Defense opens case for Texas mother accused of drownings

Saturday, February 23, 2002

HOUSTON -- Andrea Yates moaned, cried and pulled at her hair the morning after she was arrested for drowning her five children, a jail psychiatrist testified Friday in defense of the Houston woman.

The testimony came as Yates' lawyers began making their case to jurors that Yates is innocent of capital murder by reason of insanity.

Dr. Melissa Ferguson said Yates had to be given a sedative while she was being assessed in the county jail's psychiatric unit June 21.

Before Ferguson began testifying Friday, prosecutors finished their case by calling Dr. Harminder S. Narula, an assistant medical examiner who testified about his autopsy of the oldest Yates child, 7-year-old Noah.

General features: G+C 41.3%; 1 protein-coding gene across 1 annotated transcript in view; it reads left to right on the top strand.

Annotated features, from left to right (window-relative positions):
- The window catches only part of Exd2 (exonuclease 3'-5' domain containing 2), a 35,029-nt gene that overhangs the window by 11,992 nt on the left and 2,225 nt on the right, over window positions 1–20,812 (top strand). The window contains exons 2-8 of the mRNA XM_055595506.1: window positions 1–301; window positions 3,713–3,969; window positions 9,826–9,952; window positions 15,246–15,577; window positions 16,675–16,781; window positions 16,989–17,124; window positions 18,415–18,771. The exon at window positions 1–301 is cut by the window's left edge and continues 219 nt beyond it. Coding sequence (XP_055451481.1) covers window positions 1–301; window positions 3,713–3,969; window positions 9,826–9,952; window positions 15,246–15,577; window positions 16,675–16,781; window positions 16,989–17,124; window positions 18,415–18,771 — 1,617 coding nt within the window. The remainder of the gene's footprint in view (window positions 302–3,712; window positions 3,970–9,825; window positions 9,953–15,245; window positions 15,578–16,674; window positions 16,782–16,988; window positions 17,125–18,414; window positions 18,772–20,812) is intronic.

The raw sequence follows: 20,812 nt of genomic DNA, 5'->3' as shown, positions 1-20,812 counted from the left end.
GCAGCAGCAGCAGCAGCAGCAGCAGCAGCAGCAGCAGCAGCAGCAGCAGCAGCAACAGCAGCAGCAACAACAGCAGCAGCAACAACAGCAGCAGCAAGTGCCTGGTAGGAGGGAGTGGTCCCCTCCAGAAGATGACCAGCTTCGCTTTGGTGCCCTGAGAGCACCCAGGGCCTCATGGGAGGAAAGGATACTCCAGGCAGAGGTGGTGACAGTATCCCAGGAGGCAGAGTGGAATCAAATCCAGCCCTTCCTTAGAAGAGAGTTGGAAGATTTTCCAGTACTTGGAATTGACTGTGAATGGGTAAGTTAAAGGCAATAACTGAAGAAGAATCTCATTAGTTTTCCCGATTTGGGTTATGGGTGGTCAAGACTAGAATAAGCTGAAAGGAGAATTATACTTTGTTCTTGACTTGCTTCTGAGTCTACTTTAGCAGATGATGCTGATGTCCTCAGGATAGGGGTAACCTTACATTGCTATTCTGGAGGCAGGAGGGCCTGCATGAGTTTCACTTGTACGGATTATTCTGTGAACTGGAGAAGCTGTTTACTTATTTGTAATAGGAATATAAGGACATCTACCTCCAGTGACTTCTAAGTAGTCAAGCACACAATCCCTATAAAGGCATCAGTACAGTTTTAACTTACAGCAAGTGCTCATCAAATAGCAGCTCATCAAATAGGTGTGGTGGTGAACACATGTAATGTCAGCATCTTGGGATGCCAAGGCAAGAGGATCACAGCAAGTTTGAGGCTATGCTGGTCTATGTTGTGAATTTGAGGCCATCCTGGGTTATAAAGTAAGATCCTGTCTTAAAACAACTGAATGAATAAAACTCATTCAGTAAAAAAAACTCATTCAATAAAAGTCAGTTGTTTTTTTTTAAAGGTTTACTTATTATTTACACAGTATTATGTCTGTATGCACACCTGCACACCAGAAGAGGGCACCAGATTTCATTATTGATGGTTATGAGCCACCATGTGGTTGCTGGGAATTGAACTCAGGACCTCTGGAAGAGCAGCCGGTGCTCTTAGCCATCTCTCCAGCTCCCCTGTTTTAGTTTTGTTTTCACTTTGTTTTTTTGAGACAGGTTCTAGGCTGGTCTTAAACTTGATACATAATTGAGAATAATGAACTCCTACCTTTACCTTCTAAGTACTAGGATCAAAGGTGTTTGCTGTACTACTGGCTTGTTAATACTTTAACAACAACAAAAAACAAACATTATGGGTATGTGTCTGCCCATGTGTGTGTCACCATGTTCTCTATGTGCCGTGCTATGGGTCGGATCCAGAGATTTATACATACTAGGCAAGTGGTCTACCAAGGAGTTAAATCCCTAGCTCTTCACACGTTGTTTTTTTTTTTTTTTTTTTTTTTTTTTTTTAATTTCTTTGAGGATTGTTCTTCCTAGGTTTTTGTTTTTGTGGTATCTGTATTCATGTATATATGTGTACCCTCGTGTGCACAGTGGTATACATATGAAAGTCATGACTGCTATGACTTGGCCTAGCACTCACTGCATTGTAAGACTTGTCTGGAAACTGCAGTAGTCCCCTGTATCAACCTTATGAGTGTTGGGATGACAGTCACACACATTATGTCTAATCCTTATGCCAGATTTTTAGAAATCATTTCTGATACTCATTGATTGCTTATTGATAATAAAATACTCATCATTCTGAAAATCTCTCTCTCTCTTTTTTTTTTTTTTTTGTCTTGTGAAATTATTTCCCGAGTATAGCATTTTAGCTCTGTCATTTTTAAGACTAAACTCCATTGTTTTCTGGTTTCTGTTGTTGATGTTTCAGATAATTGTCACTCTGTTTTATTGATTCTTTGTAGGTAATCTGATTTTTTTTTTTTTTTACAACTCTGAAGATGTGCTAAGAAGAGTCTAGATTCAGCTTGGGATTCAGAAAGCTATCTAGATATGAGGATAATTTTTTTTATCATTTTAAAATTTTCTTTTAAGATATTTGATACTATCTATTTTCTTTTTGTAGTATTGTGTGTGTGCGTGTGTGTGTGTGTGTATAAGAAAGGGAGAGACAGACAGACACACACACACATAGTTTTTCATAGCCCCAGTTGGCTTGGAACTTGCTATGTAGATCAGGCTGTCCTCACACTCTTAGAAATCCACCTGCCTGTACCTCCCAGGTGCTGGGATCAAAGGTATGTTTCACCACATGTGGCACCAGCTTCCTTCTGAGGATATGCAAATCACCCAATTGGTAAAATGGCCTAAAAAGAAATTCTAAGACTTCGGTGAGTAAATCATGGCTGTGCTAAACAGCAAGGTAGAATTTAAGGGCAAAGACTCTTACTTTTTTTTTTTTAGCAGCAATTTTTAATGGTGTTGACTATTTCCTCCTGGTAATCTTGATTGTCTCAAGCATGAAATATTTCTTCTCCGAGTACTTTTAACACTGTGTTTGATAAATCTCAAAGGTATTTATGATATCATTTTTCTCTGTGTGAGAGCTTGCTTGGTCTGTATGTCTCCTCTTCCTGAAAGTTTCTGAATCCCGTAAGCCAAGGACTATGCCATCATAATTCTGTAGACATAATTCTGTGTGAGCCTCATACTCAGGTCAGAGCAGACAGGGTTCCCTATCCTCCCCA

Narula said Noah's head, arms and legs had recent bruising likely caused by someone holding him down. Some autopsy photos were shown to the jury Friday but not to Yates or anyone else in the courtroom.

Other medical examiners testified Thursday about John, 5, and Mary, 6 months.

Yates is on trial only for those three deaths. Prosecutors have said she could be tried later for the deaths of the other two children, Paul, 3, and Luke, 2.

On Thursday, the jury heard a tape-recorded June 20 confession. On the tape, Yates says she intended to suffocate the life from her children, and she details for Mehl how she chased her oldest son, Noah, before forcing him into the same water she used to drown her four younger children.

"How long have you been having thoughts about wanting, or not wanting to, but drowning your children?" Sgt. Eric Mehl asked during the interview.

"Probably since I realized I have not been a good mother to them," Yates responded.

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